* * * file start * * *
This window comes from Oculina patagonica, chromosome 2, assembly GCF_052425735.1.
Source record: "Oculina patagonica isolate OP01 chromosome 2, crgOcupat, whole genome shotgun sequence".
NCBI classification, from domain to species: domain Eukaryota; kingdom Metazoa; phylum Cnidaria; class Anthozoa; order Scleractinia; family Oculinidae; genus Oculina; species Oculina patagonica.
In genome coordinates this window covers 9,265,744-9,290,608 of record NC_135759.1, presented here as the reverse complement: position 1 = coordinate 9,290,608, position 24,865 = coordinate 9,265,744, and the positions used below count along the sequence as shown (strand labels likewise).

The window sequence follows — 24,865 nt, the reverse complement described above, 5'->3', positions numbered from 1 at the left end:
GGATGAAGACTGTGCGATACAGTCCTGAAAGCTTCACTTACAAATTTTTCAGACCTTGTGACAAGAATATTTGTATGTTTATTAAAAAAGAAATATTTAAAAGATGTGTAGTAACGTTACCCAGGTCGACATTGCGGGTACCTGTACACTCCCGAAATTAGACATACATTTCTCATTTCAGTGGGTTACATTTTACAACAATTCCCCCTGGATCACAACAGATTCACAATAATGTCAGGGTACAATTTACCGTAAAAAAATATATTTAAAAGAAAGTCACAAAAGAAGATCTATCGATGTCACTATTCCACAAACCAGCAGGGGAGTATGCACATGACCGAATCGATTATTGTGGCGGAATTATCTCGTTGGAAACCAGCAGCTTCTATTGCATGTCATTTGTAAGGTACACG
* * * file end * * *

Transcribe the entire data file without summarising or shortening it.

This window comes from Oculina patagonica, chromosome 2, assembly GCF_052425735.1.
Source record: "Oculina patagonica isolate OP01 chromosome 2, crgOcupat, whole genome shotgun sequence".
NCBI classification, from domain to species: domain Eukaryota; kingdom Metazoa; phylum Cnidaria; class Anthozoa; order Scleractinia; family Oculinidae; genus Oculina; species Oculina patagonica.
In genome coordinates this window covers 9,265,744-9,290,608 of record NC_135759.1, presented here as the reverse complement: position 1 = coordinate 9,290,608, position 24,865 = coordinate 9,265,744, and the positions used below count along the sequence as shown (strand labels likewise).

The window sequence follows — 24,865 nt, the reverse complement described above, 5'->3', positions numbered from 1 at the left end:
GGATGAAGACTGTGCGATACAGTCCTGAAAGCTTCACTTACAAATTTTTCAGACCTTGTGACAAGAATATTTGTATGTTTATTAAAAAAGAAATATTTAAAAGATGTGTAGTAACGTTACCCAGGTCGACATTGCGGGTACCTGTACACTCCCGAAATTAGACATACATTTCTCATTTCAGTGGGTTACATTTTACAACAATTCCCCCTGGATCACAACAGATTCACAATAATGTCAGGGTACAATTTACCGTAAAAAAATATATTTAAAAGAAAGTCACAAAAGAAGATCTATCGATGTCACTATTCCACAAACCAGCAGGGGAGTATGCACATGACCGAATCGATTATTGTGGCGGAATTATCTCGTTGGAAACCAGCAGCTTCTATTGCATGTCATTTGTAAGGTACACG